Mary Verlinde, who was encouraged by Carmen to apply for her current position at the School and hired by her, calls Carmen a “family-first” person, but “family” didn’t just mean relatives. “She always was looking for new ways that our services and school could make things better for our students and their families,” Mary says. When Mary traveled to a conference with Carmen and ended up with bronchitis, she saw firsthand how Carmen cared for her family. “She was like a mother hen to me! She made sure I had everything I needed before she set out” each morning, Mary remembers. Carmen’s counterpart in South Dakota, Marje Kaiser, ended up traveling to many of the same conferences and meetings that Carmen did, and they sometimes shared a room. “Carmen always had coffee and always had cheese,” Marje remembers. “She came prepared!” 

Even though they looked nothing alike, Carmen and Marje were often mistaken for each other. They were both from theCarmen and Marje stand next to each other smiling at the camera. Carmen is holding a plaque in front of her and Marje's left hand holds onto Carmen's arm. Dakotas, they were both female superintendents (two of the first in the nation), and they were both taking on leadership roles on a national level even though they were from small schools and small states. “Carmen had the hands-on experience of being a teacher, and she never forgot that experience when she got into leadership roles,” Marje explains. “She cared about her staff, and she had an outgoing personality. If she was in a group, she made a point of meeting people,” and people responded to that. “She was an easy person to be friends with,” Marje says. 

One year at the Annual Meeting of the American Printing House for the Blind in Louisville, Kentucky, Carmen and Marje decided to play into the Dakota confusion. They were paired up to introduce sessions, so they bought matching jackets – black and white houndstooth – and played a game where they bantered about what each state offered. “She would say North Dakota has Medora, I would say South Dakota has the Black Hills, and we went back and forth like that. I don’t know if it straightened anything out, but it sure was fun,” Marje remembers. 

Typical Carmen

In 1994, Carmen was named the superintendent of the School for the Blind, when Michael Graham left to become the state administrator for Vocational Rehabilitation in Idaho. Those first few years as superintendent were difficult, as the School was transitioning from residential to one that specialized in outreach and short-term programming. Major changes were in store, including the elimination of many positions that were no longer needed. Looking back, leading the School through that time “could not have been easy,” Ken Dockter says. But under Carmen’s leadership, the School soon thrived again after finding its footing with the new focus.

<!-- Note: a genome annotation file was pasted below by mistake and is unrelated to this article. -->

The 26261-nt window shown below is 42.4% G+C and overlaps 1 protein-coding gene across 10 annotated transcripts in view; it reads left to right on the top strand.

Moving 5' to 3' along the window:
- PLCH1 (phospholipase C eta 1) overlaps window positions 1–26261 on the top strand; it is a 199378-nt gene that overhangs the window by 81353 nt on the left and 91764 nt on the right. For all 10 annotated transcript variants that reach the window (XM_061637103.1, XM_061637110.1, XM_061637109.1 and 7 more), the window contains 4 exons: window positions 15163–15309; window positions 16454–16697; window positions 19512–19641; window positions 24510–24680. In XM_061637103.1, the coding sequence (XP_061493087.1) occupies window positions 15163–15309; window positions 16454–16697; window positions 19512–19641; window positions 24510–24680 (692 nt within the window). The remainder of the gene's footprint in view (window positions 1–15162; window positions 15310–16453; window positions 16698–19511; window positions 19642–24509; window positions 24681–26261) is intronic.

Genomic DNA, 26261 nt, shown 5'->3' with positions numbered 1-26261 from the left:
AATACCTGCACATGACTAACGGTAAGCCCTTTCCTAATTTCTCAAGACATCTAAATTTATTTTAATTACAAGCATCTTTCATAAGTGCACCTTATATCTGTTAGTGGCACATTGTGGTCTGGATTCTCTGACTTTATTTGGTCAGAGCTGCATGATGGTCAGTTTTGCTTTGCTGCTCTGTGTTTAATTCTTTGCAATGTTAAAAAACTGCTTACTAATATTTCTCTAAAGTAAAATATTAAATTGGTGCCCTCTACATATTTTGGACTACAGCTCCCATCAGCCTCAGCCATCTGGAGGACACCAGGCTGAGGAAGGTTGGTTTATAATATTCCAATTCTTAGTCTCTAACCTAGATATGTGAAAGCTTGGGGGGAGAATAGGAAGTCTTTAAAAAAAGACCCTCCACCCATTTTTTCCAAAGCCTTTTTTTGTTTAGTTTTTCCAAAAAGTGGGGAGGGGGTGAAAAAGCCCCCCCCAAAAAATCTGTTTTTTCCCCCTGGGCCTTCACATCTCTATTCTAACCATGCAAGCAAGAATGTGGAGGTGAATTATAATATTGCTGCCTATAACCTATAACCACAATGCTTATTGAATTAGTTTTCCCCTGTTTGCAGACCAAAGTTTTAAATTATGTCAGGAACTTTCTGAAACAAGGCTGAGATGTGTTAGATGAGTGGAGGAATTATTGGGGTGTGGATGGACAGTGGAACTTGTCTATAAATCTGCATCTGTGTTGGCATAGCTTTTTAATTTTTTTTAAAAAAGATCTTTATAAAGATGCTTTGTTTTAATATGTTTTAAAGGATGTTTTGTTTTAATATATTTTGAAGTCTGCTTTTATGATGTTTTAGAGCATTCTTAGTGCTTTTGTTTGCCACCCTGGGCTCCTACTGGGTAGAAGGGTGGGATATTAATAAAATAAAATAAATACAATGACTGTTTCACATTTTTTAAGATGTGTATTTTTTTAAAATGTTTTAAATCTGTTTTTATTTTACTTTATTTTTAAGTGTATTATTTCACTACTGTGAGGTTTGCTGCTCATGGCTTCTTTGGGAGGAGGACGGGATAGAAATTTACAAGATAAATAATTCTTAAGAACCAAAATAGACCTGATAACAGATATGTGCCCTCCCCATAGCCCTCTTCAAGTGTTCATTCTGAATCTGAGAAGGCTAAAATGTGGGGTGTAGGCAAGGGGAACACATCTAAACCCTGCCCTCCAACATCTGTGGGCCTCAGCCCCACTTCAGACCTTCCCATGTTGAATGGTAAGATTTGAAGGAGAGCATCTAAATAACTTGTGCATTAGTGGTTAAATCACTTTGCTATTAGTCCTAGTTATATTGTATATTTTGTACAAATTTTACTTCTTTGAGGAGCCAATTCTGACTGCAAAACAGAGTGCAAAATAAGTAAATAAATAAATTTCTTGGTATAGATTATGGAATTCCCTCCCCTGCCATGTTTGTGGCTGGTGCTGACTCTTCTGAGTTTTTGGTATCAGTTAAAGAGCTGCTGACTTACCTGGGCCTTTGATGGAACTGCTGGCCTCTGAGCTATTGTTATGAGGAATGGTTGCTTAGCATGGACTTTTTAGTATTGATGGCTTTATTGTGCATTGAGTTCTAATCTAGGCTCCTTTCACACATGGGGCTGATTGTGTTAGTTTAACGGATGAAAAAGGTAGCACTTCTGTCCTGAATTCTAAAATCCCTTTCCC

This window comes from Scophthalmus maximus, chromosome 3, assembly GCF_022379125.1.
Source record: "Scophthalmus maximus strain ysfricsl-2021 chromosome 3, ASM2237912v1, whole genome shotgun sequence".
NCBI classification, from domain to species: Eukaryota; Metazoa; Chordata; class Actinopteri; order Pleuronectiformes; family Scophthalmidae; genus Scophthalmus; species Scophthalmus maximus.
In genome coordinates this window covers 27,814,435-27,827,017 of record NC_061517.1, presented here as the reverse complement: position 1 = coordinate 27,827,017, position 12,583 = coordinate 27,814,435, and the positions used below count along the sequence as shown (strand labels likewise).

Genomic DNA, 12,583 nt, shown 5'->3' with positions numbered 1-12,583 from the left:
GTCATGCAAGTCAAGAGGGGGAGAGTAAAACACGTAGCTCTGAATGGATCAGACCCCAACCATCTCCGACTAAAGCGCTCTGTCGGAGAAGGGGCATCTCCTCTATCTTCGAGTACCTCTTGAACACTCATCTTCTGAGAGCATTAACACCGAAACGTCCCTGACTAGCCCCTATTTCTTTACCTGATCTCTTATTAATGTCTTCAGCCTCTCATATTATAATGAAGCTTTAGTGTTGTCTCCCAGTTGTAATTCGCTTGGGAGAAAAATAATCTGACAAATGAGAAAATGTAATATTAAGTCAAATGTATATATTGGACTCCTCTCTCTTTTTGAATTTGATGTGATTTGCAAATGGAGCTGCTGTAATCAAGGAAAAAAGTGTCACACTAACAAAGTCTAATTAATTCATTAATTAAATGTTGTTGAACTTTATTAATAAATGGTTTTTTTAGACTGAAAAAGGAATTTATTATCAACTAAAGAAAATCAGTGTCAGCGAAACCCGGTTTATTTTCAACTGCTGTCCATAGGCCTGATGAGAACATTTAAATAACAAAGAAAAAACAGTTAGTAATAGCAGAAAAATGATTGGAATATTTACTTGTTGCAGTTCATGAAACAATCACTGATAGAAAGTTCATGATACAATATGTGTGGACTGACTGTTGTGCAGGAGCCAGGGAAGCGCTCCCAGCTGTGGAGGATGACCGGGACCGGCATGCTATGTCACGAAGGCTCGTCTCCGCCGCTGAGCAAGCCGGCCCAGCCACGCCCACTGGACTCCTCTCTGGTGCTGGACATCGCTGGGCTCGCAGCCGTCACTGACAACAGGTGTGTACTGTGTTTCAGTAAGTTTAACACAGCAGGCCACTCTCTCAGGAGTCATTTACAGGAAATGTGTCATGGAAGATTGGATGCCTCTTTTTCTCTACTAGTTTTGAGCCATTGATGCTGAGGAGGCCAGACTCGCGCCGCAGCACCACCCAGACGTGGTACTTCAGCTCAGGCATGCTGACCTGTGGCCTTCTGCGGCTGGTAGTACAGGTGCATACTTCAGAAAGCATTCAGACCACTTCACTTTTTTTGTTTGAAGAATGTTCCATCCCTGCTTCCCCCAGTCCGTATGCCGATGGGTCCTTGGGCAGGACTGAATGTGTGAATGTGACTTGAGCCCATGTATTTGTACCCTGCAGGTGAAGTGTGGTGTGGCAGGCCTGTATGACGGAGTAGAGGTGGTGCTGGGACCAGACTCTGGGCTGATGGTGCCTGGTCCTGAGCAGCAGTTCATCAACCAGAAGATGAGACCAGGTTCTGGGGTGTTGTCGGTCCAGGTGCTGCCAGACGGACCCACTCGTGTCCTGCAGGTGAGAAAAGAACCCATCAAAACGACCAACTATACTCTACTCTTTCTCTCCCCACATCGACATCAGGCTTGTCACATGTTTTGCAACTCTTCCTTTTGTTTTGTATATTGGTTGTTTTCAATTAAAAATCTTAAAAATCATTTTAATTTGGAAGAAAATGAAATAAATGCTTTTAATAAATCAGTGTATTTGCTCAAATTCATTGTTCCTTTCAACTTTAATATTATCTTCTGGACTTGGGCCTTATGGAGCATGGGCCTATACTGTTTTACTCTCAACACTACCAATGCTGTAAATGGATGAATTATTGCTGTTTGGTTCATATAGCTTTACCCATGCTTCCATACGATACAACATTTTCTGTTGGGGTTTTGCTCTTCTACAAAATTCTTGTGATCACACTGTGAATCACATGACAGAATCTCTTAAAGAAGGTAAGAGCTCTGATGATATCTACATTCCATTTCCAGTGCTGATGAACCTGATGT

While this transition was hard on staff, students, and families, it also gave North Dakota the chance to shine, and under Carmen stands on the right side of a group of 3. Dr. Phil Hatlen stands on the left and Dr. Ralph Bartley, who is holding an award, stands in the middle. All are wearing dress clothes and are smiling at the camera.Carmen’s watch, it did. North Dakota was one of the first states to offer services in a short-term program and outreach model, and Carmen was proud of that and of how dedicated and accommodating the staff was. People around the nation began to take note of North Dakota and what it was doing at its newly named “North Dakota Vision Services/School for the Blind.” Lanna Slaby, who was hired by Carmen, remembers that “Carmen was involved in many professional organizations involving visual impairments.” But, Lanna notes, Carmen wasn’t content to just be a member and would often serve on their boards. “She was willing to step up and do things,” Ken remembers. “She didn’t sit back and let things go by her. She was in the mix of things.” 
In 2009, Carmen was appointed to also be the Superintendent of the School for the Deaf. While this dual role surely added stress and additional work, Carmen made the most of it. “She would do things like bake muffins for the alumni group,” Marje says. While that may not be a typical task for the superintendent, it was typical Carmen. She had a “welcoming heart,” Marje says. 

Carmen was also incredibly grateful. “She’d credit everyone else with what she was able to accomplish,” Amanda says, and wasCarmen receiving the two blue clay vases at her retirement party in 2013. She is standing behind a table with her hands around one of them to pick it up. “so proud” of her work at the School for the Blind. When Carmen retired in 2013, she was gifted two blue pottery vases handmade at Muddy Waters Clay Center in Grand Forks. “Those blue vases were the first thing she put up when she moved,” Amanda says. “She was so proud and pleased” to have worked at the School for the Blind. “While I eulogized about how to know Carmen was to know me and to know me was to know Carmen,” Amanda says, “I would also say that to know Carmen was to know her love for the School for the Blind, and to know the School for the Blind was to know Carmen.”

We at NDVS/SB couldn’t agree more. Thank you, Carmen, for your dedication to and love of the School. We are who we are, where we are, and what we are because of you.